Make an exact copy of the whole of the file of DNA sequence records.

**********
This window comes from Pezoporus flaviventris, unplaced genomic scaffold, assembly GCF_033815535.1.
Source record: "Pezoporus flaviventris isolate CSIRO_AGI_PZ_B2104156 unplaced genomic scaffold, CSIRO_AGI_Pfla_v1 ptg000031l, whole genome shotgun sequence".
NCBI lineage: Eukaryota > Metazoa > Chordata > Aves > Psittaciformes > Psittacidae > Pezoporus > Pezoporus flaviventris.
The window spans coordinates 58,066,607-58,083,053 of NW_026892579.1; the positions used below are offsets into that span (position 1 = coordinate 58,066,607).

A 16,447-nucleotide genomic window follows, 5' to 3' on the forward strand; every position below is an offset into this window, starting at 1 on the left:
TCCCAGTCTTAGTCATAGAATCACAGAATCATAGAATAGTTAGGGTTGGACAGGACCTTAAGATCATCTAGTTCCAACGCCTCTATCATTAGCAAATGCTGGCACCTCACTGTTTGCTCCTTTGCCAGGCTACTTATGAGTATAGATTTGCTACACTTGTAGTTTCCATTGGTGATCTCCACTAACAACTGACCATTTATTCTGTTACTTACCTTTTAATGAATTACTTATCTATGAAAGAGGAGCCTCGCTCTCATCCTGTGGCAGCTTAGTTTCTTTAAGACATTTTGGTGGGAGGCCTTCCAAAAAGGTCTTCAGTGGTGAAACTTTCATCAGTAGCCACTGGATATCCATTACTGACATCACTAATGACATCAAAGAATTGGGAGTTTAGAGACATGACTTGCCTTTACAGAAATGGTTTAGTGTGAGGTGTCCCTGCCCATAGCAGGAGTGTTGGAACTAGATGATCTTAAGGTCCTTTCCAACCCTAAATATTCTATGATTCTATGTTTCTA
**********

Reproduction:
This window comes from Pezoporus flaviventris, unplaced genomic scaffold, assembly GCF_033815535.1.
Source record: "Pezoporus flaviventris isolate CSIRO_AGI_PZ_B2104156 unplaced genomic scaffold, CSIRO_AGI_Pfla_v1 ptg000031l, whole genome shotgun sequence".
NCBI lineage: Eukaryota > Metazoa > Chordata > Aves > Psittaciformes > Psittacidae > Pezoporus > Pezoporus flaviventris.
The window spans coordinates 58,066,607-58,083,053 of NW_026892579.1; the positions used below are offsets into that span (position 1 = coordinate 58,066,607).

A 16,447-nucleotide genomic window follows, 5' to 3' on the forward strand; every position below is an offset into this window, starting at 1 on the left:
TCCCAGTCTTAGTCATAGAATCACAGAATCATAGAATAGTTAGGGTTGGACAGGACCTTAAGATCATCTAGTTCCAACGCCTCTATCATTAGCAAATGCTGGCACCTCACTGTTTGCTCCTTTGCCAGGCTACTTATGAGTATAGATTTGCTACACTTGTAGTTTCCATTGGTGATCTCCACTAACAACTGACCATTTATTCTGTTACTTACCTTTTAATGAATTACTTATCTATGAAAGAGGAGCCTCGCTCTCATCCTGTGGCAGCTTAGTTTCTTTAAGACATTTTGGTGGGAGGCCTTCCAAAAAGGTCTTCAGTGGTGAAACTTTCATCAGTAGCCACTGGATATCCATTACTGACATCACTAATGACATCAAAGAATTGGGAGTTTAGAGACATGACTTGCCTTTACAGAAATGGTTTAGTGTGAGGTGTCCCTGCCCATAGCAGGAGTGTTGGAACTAGATGATCTTAAGGTCCTTTCCAACCCTAAATATTCTATGATTCTATGTTTCTA